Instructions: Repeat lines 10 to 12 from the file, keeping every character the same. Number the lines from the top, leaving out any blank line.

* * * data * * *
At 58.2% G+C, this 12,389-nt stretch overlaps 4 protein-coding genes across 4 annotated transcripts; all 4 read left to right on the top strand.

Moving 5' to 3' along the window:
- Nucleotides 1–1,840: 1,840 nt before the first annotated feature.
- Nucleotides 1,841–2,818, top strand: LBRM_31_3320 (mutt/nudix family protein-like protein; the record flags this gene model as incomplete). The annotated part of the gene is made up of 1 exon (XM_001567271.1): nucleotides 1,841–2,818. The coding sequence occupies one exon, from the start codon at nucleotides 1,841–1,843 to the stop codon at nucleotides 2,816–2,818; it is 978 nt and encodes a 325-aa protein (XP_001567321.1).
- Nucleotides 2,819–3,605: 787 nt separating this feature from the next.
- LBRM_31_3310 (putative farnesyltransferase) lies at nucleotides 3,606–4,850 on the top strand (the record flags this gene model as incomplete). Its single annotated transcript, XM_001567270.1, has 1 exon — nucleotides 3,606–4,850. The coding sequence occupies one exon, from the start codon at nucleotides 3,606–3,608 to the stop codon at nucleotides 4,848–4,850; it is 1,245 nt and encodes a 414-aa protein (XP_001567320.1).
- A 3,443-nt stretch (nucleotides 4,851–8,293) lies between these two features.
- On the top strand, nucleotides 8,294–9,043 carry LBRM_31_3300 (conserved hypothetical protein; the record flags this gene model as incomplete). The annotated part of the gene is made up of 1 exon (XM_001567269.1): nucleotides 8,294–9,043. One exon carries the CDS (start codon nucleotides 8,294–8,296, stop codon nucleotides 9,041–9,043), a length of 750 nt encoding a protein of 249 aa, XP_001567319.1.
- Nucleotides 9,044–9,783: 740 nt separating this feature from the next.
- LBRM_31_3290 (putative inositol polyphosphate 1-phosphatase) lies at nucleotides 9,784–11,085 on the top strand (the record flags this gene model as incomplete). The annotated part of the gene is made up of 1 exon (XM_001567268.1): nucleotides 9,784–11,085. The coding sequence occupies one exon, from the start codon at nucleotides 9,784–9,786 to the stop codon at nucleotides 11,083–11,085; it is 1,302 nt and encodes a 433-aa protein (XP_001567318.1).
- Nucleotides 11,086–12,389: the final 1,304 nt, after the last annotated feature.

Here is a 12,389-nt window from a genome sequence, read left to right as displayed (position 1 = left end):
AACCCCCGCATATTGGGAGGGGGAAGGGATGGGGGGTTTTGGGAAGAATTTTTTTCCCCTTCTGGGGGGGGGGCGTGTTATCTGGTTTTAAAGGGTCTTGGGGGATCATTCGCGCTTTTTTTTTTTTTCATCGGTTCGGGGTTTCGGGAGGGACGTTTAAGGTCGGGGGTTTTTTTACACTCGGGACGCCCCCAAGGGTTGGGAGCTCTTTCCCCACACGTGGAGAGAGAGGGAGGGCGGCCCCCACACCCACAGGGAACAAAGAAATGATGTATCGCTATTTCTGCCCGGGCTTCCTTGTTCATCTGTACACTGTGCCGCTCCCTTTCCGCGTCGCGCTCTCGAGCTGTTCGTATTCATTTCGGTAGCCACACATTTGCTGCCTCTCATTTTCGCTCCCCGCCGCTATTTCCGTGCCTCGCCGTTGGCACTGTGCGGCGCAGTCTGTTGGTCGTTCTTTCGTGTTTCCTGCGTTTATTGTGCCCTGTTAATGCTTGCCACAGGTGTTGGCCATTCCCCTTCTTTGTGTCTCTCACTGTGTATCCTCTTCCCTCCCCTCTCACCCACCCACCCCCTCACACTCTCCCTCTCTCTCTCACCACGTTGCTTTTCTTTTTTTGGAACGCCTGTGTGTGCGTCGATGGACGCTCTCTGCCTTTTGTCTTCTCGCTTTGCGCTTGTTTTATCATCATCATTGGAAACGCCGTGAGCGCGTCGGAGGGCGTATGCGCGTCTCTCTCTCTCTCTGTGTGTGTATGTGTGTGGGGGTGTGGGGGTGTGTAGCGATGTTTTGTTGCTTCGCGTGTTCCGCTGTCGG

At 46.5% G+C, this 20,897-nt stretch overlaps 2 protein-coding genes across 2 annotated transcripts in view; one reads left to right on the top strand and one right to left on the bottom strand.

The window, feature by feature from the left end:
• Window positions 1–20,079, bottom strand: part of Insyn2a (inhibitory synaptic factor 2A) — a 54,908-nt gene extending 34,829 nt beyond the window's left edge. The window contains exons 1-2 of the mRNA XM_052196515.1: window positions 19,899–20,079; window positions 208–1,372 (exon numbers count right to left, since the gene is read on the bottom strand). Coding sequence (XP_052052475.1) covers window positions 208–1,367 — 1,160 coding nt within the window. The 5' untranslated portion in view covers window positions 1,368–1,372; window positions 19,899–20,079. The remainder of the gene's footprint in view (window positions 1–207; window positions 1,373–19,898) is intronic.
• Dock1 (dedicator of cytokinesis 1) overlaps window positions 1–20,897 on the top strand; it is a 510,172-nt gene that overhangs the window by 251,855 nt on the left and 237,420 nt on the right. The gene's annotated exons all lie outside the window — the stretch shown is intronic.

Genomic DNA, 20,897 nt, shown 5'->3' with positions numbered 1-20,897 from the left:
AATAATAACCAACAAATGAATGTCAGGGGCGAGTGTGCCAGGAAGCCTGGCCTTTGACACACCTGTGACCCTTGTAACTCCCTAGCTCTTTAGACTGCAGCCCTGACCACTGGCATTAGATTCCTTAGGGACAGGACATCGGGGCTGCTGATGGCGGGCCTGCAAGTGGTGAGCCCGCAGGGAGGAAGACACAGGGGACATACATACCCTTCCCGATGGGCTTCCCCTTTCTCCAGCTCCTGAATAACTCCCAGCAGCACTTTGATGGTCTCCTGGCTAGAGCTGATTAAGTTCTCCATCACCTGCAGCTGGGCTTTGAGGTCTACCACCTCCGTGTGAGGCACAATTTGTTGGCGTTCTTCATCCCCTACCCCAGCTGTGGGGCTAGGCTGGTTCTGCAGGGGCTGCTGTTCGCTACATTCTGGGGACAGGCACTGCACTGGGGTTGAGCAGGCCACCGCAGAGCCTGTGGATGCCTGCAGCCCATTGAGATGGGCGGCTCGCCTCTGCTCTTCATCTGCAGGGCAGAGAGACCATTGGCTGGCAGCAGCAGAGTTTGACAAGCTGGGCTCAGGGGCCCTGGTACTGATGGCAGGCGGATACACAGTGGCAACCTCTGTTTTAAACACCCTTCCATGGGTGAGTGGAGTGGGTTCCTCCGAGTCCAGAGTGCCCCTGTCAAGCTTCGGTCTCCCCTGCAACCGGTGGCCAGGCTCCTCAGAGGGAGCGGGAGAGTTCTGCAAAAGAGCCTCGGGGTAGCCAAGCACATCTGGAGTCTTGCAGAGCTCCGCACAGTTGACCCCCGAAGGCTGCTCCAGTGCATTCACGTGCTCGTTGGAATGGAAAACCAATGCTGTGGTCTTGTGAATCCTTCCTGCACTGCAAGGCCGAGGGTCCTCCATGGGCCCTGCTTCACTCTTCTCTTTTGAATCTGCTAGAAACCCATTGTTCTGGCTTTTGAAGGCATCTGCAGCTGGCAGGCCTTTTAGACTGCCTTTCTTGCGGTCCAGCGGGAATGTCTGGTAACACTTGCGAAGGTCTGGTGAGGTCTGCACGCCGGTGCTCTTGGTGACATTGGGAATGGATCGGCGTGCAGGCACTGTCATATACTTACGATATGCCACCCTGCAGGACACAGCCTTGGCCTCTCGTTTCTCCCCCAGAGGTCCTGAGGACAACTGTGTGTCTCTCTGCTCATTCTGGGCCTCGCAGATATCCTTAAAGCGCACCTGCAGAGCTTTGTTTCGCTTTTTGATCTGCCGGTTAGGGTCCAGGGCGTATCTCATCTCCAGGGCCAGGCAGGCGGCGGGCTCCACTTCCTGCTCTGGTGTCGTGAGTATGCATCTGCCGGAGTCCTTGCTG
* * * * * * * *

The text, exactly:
- LBRM_31_3290 (putative inositol polyphosphate 1-phosphatase) lies at nucleotides 9,784–11,085 on the top strand (the record flags this gene model as incomplete). The annotated part of the gene is made up of 1 exon (XM_001567268.1): nucleotides 9,784–11,085. The coding sequence occupies one exon, from the start codon at nucleotides 9,784–9,786 to the stop codon at nucleotides 11,083–11,085; it is 1,302 nt and encodes a 433-aa protein (XP_001567318.1).
- Nucleotides 11,086–12,389: the final 1,304 nt, after the last annotated feature.

Here is a 12,389-nt window from a genome sequence, read left to right as displayed (position 1 = left end):